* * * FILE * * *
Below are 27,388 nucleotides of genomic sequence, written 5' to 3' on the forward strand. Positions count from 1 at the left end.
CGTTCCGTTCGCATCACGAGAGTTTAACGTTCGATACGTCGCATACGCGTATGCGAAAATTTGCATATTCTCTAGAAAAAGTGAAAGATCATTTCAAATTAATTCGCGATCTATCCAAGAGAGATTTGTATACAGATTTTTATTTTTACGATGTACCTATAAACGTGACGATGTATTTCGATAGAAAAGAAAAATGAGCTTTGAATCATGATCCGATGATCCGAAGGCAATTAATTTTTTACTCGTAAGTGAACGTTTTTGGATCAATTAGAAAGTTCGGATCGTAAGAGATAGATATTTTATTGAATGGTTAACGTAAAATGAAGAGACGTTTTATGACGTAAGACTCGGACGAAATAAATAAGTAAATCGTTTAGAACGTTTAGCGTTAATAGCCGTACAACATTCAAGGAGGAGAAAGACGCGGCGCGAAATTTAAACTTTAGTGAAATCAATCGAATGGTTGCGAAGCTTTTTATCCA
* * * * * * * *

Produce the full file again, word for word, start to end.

Below are 27,388 nucleotides of genomic sequence, written 5' to 3' on the forward strand. Positions count from 1 at the left end.
CGTTCCGTTCGCATCACGAGAGTTTAACGTTCGATACGTCGCATACGCGTATGCGAAAATTTGCATATTCTCTAGAAAAAGTGAAAGATCATTTCAAATTAATTCGCGATCTATCCAAGAGAGATTTGTATACAGATTTTTATTTTTACGATGTACCTATAAACGTGACGATGTATTTCGATAGAAAAGAAAAATGAGCTTTGAATCATGATCCGATGATCCGAAGGCAATTAATTTTTTACTCGTAAGTGAACGTTTTTGGATCAATTAGAAAGTTCGGATCGTAAGAGATAGATATTTTATTGAATGGTTAACGTAAAATGAAGAGACGTTTTATGACGTAAGACTCGGACGAAATAAATAAGTAAATCGTTTAGAACGTTTAGCGTTAATAGCCGTACAACATTCAAGGAGGAGAAAGACGCGGCGCGAAATTTAAACTTTAGTGAAATCAATCGAATGGTTGCGAAGCTTTTTATCCA